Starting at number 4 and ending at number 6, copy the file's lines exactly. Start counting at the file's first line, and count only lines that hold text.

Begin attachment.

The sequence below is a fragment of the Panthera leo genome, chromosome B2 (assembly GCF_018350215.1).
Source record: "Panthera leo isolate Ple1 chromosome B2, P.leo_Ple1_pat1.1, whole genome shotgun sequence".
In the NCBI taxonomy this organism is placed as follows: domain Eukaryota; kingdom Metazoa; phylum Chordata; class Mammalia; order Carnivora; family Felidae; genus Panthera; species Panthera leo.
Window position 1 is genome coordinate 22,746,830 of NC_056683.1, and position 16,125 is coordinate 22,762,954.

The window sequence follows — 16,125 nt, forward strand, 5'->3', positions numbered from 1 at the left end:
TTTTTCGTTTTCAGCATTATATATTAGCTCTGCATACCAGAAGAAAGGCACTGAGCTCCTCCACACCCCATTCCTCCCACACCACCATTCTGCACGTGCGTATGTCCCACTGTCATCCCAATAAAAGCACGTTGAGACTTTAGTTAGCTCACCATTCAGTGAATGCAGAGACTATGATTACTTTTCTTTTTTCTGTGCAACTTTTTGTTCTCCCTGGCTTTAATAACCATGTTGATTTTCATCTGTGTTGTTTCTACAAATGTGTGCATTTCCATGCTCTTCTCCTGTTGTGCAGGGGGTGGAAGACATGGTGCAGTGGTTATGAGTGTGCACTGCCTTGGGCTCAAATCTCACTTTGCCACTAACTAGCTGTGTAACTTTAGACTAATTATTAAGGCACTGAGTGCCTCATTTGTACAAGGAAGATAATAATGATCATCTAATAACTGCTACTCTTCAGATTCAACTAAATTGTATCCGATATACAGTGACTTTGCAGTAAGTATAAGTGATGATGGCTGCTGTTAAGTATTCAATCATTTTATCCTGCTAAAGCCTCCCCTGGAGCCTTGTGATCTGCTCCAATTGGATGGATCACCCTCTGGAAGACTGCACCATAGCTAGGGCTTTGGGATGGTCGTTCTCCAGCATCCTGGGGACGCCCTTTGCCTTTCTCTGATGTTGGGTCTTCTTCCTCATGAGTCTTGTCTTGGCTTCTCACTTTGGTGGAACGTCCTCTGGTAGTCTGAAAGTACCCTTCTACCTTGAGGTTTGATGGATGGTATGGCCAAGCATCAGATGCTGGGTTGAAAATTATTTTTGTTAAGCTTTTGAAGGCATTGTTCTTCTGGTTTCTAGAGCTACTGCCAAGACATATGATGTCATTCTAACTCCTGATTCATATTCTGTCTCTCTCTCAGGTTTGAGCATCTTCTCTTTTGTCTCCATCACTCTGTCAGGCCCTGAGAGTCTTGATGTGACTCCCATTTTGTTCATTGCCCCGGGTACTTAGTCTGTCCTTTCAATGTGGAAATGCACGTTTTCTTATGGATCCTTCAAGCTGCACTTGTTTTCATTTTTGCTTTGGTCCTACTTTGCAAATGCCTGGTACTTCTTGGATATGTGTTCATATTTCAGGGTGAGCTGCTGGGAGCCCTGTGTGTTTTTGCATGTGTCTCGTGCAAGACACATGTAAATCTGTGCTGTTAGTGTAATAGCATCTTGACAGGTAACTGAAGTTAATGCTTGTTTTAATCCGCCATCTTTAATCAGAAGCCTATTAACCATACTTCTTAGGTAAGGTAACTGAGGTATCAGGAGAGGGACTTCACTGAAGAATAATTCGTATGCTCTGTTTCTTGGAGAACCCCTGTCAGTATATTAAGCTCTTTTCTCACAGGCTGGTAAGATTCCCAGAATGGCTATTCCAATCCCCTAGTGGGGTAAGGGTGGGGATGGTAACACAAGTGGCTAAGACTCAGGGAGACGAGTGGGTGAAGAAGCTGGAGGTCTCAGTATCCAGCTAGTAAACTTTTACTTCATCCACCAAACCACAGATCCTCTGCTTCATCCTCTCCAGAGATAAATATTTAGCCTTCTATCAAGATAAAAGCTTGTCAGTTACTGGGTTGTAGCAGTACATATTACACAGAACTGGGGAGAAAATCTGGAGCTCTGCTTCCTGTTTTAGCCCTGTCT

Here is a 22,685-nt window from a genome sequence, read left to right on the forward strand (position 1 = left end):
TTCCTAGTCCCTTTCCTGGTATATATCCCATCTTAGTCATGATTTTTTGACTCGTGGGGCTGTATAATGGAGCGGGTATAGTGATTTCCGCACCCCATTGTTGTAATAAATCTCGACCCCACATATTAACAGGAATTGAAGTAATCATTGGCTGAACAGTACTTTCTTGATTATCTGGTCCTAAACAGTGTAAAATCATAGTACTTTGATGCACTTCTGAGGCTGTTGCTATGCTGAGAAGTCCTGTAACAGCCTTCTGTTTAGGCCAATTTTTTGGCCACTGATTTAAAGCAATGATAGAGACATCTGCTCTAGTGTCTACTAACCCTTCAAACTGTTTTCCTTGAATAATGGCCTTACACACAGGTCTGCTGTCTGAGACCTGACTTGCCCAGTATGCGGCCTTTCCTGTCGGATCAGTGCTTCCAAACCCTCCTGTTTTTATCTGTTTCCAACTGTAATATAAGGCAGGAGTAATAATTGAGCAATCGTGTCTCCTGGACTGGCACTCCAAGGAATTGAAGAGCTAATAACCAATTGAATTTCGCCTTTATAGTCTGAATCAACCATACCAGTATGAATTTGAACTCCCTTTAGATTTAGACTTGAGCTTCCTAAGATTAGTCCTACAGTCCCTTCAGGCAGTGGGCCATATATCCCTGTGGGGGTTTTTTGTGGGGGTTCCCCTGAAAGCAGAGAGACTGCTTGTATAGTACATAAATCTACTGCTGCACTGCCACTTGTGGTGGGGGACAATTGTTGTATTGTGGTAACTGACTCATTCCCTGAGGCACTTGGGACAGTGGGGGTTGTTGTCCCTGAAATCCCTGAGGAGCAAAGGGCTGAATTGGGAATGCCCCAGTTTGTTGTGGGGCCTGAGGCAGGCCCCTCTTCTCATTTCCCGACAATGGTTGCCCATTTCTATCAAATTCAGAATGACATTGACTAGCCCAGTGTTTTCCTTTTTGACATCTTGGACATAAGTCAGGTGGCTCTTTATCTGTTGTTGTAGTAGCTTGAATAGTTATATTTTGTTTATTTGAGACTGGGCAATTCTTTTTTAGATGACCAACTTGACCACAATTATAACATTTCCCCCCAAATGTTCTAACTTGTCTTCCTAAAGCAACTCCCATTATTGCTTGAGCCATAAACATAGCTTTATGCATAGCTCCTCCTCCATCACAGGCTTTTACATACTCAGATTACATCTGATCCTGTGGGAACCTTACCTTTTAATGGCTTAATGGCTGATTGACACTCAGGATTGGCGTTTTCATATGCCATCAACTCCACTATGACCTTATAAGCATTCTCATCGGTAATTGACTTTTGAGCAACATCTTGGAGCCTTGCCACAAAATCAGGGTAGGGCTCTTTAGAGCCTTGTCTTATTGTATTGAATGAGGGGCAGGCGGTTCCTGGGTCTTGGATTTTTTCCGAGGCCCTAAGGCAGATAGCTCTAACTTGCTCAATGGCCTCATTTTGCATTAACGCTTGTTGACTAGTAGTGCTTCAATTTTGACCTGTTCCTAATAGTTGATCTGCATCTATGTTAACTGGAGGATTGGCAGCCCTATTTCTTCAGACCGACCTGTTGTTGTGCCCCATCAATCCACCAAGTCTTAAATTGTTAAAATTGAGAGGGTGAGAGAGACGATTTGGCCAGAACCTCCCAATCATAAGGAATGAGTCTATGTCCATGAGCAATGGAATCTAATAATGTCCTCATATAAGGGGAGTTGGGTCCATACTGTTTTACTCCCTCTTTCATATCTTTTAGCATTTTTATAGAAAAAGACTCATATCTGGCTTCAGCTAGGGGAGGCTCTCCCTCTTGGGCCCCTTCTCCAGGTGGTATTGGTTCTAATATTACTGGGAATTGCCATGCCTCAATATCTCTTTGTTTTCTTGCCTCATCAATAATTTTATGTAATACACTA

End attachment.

Window position 1 is genome coordinate 22,746,830 of NC_056683.1, and position 16,125 is coordinate 22,762,954.

The window sequence follows — 16,125 nt, forward strand, 5'->3', positions numbered from 1 at the left end:
TTTTTCGTTTTCAGCATTATATATTAGCTCTGCATACCAGAAGAAAGGCACTGAGCTCCTCCACACCCCATTCCTCCCACACCACCATTCTGCACGTGCGTATGTCCCACTGTCATCCCAATAAAAGCACGTTGAGACTTTAGTTAGCTCACCATTCAGTGAATGCAGAGACTATGATTACTTTTCTTTTTTCTGTGCAACTTTTTGTTCTCCCTGGCTTTAATAACCATGTTGATTTTCATCTGTGTTGTTTCTACAAATGTGTGCATTTCCATGCTCTTCTCCTGTTGTGCAGGGGGTGGAAGACATGGTGCAGTGGTTATGAGTGTGCACTGCCTTGGGCTCAAATCTCACTTTGCCACTAACTAGCTGTGTAACTTTAGACTAATTATTAAGGCACTGAGTGCCTCATTTGTACAAGGAAGATAATAATGATCATCTAATAACTGCTACTCTTCAGATTCAACTAAATTGTATCCGATATACAGTGACTTTGCAGTAAGTATAAGTGATGATGGCTGCTGTTAAGTATTCAATCATTTTATCCTGCTAAAGCCTCCCCTGGAGCCTTGTGATCTGCTCCAATTGGATGGATCACCCTCTGGAAGACTGCACCATAGCTAGGGCTTTGGGATGGTCGTTCTCCAGCATCCTGGGGACGCCCTTTGCCTTTCTCTGATGTTGGGTCTTCTTCCTCATGAGTCTTGTCTTGGCTTCTCACTTTGGTGGAACGTCCTCTGGTAGTCTGAAAGTACCCTTCTACCTTGAGGTTTGATGGATGGTATGGCCAAGCATCAGATGCTGGGTTGAAAATTATTTTTGTTAAGCTTTTGAAGGCATTGTTCTTCTGGTTTCTAGAGCTACTGCCAAGACATATGATGTCATTCTAACTCCTGATTCATATTCTGTCTCTCTCTCAGGTTTGAGCATCTTCTCTTTTGTCTCCATCACTCTGTCAGGCCCTGAGAGTCTTGATGTGACTCCCATTTTGTTCATTGCCCCGGGTACTTAGTCTGTCCTTTCAATGTGGAAATGCACGTTTTCTTATGGATCCTTCAAGCTGCACTTGTTTTCATTTTTGCTTTGGTCCTACTTTGCAAATGCCTGGTACTTCTTGGATATGTGTTCATATTTCAGGGTGAGCTGCTGGGAGCCCTGTGTGTTTTTGCATGTGTCTCGTGCAAGACACATGTAAATCTGTGCTGTTAGTGTAATAGCATCTTGACAGGTAACTGAAGTTAATGCTTGTTTTAATCCGCCATCTTTAATCAGAAGCCTATTAACCATACTTCTTAGGTAAGGTAACTGAGGTATCAGGAGAGGGACTTCACTGAAGAATAATTCGTATGCTCTGTTTCTTGGAGAACCCCTGTCAGTATATTAAGCTCTTTTCTCACAGGCTGGTAAGATTCCCAGAATGGCTATTCCAATCCCCTAGTGGGGTAAGGGTGGGGATGGTAACACAAGTGGCTAAGACTCAGGGAGACGAGTGGGTGAAGAAGCTGGAGGTCTCAGTATCCAGCTAGTAAACTTTTACTTCATCCACCAAACCACAGATCCTCTGCTTCATCCTCTCCAGAGATAAATATTTAGCCTTCTATCAAGATAAAAGCTTGTCAGTTACTGGGTTGTAGCAGTACATATTACACAGAACTGGGGAGAAAATCTGGAGCTCTGCTTCCTGTTTTAGCCCTGTCT